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Title: Zinc deficiency in children with dengue viral infection
Authors: Rerksuppaphol L.
Rerksuppaphol S.
Keywords: alanine aminotransferase
aspartate aminotransferase
alanine aminotransferase blood level
aspartate aminotransferase level
blood sampling
body mass
child nutrition
clinical article
clinical feature
cross-sectional study
dengue hemorrhagic fever
disease duration
gastrointestinal hemorrhage
hypovolemic shock
length of stay
nausea and vomiting
pleura effusion
school child
Thai (people)
zinc blood level
zinc deficiency
Issue Date: 2019
Abstract: Zinc deficiency is highly prevalent in low-income countries, with dramatic consequences to child health, in particular by impairing the immune system resulting in infection. This cross-sectional study aimed to determine the prevalence of zinc deficiency in Thai children who were admitted to hospital with a diagnosis of the dengue viral infection. Standard cut-off values according to age, sex, time of blood collection, and fasting status were used to define zinc levels. 32 patients were included in the analysis: The mean age was 7.3 years, of whom 56.3% were males. 11 (34.4%) patients were diagnosed with dengue hemorrhagic fever and the remaining had dengue fever. The prevalence of zinc deficiency was 46.7%, with boys having a higher risk of zinc deficiency than girls (OR=7.3: 95%CI: 1.5-36.6). Fever duration and length of hospital stay were longer in children with zinc deficiency compared to those who had normal levels, albeit without a significant difference. The results of this study provide the rationale for larger studies that will better elucidate the relationship between zinc levels and the clinical outcomes of dengue disease. ©Copyright L. Rerksuppaphol and S. Rerksuppaphol, 2019.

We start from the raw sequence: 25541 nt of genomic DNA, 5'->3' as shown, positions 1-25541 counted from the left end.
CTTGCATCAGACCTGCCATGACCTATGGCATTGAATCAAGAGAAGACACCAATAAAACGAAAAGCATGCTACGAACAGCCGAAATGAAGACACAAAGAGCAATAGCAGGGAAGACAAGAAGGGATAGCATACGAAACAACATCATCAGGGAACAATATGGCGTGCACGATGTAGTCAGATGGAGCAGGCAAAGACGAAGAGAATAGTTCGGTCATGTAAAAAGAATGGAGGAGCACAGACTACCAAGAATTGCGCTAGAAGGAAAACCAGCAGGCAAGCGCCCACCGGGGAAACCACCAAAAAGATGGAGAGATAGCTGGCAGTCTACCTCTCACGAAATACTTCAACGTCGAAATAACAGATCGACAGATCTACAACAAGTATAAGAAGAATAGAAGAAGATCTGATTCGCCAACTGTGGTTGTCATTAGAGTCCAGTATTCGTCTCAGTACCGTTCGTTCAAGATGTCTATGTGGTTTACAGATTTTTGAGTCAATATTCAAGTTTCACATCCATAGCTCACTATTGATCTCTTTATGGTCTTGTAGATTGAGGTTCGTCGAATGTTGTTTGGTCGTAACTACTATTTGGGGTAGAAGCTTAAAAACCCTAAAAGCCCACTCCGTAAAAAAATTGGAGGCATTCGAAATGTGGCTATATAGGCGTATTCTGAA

ISSN: 20367503
Appears in Collections:Scopus 1983-2021

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